# Pennylane optimizers for parameter search

Hi,

It is not clear to me how the gradient of the circuit is computed.
Suppose I want to use a real device. Is gradient computed using the parameter shift rule or finite difference? (my circuit is a bunch of RZ and Ising Coupling XX gates).

In either case, it seems that for each parameter of a circuit there would be 2 queries to a device? Is this correct?

My second question is about the cost function (ExpvalCost) from which the gradient is computed. Let’s say I want to compute the expectation <f(theta)| H | f(theta)> where H is a Hamiltonian. The matrix representing the Hamiltonian grows exponentially with the number of qubits, so does the number of terms in <f(theta)| H | f(theta)> if expressed as an inner product of vectors.
Does ExpvalCost keeps track of exponentially many terms for differentiation? If not, could you give a simple example of how it works?

Thank you!

Thanks for the questions!

Is gradient computed using the parameter shift rule or finite difference? (my circuit is a bunch of RZ and Ising Coupling XX gates).

On a real device, the parameter-shift rule is used whenever possible, else a fall back to the finite differences method happens. PennyLane checks if the parametrized gates that take trainable parameters have gradients where the parameter-shift rules apply and if that’s the case for all of them, then the parameter-shift rule can be used overall.

For RZ and Ising-XX, that should be fine, provided that qml.RZ and qml.IsingXX (or equivalent operations that are also differentiable) are used.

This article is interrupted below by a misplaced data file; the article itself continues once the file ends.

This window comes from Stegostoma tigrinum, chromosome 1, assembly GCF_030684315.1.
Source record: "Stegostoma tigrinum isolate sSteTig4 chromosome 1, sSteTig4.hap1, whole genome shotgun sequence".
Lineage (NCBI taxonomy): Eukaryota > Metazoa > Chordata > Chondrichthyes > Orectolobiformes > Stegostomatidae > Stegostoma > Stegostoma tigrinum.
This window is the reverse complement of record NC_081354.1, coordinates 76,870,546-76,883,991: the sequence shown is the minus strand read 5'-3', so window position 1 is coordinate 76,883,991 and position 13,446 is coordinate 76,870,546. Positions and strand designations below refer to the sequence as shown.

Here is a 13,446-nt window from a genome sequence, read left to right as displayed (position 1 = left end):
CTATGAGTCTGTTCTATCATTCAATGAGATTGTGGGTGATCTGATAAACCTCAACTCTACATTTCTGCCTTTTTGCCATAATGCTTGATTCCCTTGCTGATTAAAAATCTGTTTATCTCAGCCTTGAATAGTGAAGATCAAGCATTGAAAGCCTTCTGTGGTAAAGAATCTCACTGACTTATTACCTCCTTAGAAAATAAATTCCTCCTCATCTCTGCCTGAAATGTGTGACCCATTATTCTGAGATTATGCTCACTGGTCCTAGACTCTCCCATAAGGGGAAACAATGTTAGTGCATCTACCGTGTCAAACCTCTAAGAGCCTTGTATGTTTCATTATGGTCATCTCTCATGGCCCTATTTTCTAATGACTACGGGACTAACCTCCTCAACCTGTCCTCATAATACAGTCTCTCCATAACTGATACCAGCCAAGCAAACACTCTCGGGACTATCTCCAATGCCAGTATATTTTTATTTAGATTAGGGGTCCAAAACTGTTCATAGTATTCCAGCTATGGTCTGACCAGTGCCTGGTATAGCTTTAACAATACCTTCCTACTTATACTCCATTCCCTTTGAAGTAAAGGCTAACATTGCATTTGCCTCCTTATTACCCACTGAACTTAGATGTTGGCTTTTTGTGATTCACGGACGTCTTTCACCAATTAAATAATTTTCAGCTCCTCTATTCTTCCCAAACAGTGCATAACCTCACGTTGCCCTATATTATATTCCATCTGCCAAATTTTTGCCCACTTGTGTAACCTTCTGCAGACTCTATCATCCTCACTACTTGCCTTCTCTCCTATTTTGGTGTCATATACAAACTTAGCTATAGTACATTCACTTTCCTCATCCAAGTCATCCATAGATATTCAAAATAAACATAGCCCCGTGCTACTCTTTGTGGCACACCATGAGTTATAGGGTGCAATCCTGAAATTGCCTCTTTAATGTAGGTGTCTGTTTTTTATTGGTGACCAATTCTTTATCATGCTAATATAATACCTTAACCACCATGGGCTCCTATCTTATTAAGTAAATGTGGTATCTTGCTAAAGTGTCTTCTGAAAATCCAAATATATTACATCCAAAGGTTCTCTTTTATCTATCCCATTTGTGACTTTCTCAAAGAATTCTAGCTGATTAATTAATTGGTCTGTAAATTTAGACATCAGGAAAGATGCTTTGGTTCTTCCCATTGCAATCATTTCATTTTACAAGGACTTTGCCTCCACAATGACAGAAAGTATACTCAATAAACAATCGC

In either case, it seems that for each parameter of a circuit there would be 2 queries to a device? Is this correct?

Yes, that’s expected. With the parameter-shift rule, we’d have 2*p many quantum circuit evaluations, where p is the number of trainable parameters.

Does ExpvalCost keeps track of exponentially many terms for differentiation? If not, could you give a simple example of how it works?

ExpvalCost will use the qml.Hamiltonian class under the hood, that indeed, keeps track of the Hamiltonian terms as Pauli words and also stores their corresponding coefficients:

\hat{H} = \sum_{I} C_I \hat{P}_I

where P_I is a Pauli-word (e.g., see the introduction of https://arxiv.org/pdf/1907.03358.pdf for this formalism).

The inner product of the Hamiltonian is then built up by using the coefficients and the inner product of each term. PennyLane takes a hardware-agnostic approach here and assumes that computing the inner product of the complete Hamiltonian is not feasible on the target device. Therefore, the matrix of the Hamiltonian is not constructed when computing the inner product using qml.ExpvalCost.

Using the optimize=True option, we can decrease the number of terms. The linked paper describes one of such techniques from the literature.

Hope this helps!

1 Like